Risk and Safety

The practice of Environmental Medicine is a strategic comprehensive approach to medical care. It is not a limited modality of therapy for one or more specific purposes. The safety and risks of its application to ill patients is directly related to the medical skills of the practitioner to proceed wisely and effectively in the evaluation and treatment, and to the severity and complexity of the patient’s illness. This is true for all medical care models.


All illnesses whose causes include those involved with ETI will improve to some degree, within the patient’s capacity to correct dysfunctioning mechanisms, if the specific causes can be properly identified and corrected as much as possible. As the physician’s depth of medical knowledge and level of clinical skills in Environmental Medicine modalities increases, the treatment outcome for a wider and wider scope of applicable illnesses will improve concomitantly.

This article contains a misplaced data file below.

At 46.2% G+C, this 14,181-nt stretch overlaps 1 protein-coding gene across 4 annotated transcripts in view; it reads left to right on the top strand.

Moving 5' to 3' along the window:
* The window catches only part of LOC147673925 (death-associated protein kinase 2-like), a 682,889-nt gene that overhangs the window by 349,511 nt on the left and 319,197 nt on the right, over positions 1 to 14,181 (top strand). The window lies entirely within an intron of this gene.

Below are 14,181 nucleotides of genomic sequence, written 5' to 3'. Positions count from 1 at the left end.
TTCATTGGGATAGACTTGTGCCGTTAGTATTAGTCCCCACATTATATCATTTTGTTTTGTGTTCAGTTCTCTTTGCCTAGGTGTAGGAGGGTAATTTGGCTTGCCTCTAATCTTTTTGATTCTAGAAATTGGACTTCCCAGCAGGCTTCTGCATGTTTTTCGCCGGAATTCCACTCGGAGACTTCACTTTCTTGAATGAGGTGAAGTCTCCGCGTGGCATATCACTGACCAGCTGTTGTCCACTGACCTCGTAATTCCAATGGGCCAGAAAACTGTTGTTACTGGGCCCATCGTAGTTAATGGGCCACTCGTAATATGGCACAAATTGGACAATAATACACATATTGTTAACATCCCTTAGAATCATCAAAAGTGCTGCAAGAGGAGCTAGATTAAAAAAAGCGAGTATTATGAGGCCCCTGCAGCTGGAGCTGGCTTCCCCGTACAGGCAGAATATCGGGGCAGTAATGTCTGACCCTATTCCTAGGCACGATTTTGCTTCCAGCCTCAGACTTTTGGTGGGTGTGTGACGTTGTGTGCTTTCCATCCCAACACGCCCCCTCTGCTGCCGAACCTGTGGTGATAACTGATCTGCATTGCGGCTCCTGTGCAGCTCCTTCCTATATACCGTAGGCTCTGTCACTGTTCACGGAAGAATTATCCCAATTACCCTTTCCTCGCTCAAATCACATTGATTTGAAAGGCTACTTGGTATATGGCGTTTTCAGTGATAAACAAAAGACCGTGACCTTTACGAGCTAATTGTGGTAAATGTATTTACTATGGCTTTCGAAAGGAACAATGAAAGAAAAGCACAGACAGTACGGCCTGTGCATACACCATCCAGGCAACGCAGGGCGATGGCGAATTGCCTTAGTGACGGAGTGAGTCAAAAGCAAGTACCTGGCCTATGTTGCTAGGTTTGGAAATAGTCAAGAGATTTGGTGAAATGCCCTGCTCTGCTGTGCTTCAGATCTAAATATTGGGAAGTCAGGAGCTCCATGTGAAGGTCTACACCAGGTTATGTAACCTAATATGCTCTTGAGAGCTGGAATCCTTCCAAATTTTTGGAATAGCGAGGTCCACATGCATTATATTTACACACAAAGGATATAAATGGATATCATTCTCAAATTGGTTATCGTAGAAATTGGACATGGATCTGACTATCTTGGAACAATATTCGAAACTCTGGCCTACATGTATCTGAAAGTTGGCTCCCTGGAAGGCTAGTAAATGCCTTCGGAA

Future Research Opportunities and Priorities

Much more research is needed in this area. Such topics relate to cost-effectiveness, nutritional needs in health and disease, responses to natural and synthetic environmental chemicals, epidemiology of ETI’s, and systems interactions

Drug-Like Information

The comprehensive treatment modalities of Environmental Medicine make use of all pharmaceuticals, nutraceuticals, dietary supplements, dietary manipulations, etc. as indicated for each case. The appropriate way to use all of these substances is beyond the scope of this overview discussion.

Self-help vs. Professional